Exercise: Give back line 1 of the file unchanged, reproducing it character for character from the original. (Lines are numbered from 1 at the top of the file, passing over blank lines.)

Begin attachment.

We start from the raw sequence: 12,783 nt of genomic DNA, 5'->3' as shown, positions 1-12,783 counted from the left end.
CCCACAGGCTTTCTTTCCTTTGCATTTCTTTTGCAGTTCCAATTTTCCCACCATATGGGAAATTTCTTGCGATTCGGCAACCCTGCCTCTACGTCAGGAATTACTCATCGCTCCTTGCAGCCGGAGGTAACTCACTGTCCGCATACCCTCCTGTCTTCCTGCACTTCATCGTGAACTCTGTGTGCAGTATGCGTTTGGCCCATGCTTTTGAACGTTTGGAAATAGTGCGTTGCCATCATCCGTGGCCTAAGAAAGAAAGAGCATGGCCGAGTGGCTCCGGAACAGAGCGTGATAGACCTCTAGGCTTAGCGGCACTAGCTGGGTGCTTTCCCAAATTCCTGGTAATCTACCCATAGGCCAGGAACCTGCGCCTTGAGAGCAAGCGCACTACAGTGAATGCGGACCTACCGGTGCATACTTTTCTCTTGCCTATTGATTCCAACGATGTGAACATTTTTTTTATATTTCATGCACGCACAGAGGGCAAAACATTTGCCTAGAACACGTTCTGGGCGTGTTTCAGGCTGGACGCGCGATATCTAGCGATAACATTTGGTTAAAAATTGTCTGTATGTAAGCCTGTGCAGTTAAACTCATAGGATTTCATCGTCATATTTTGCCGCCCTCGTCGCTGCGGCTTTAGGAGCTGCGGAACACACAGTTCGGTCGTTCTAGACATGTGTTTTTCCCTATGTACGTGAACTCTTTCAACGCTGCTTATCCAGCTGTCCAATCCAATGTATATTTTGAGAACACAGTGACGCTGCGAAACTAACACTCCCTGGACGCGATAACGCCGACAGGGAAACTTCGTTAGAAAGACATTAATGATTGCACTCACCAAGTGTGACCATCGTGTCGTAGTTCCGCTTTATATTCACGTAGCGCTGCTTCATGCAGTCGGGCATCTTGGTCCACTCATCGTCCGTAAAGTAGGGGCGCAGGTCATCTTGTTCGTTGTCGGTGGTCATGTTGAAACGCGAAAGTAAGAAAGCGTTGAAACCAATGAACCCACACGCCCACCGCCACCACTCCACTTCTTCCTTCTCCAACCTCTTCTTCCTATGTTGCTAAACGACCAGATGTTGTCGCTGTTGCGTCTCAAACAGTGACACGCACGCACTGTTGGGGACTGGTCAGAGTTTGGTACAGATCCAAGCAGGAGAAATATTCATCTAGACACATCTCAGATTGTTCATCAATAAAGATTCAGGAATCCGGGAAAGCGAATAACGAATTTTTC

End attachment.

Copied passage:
We start from the raw sequence: 12,783 nt of genomic DNA, 5'->3' as shown, positions 1-12,783 counted from the left end.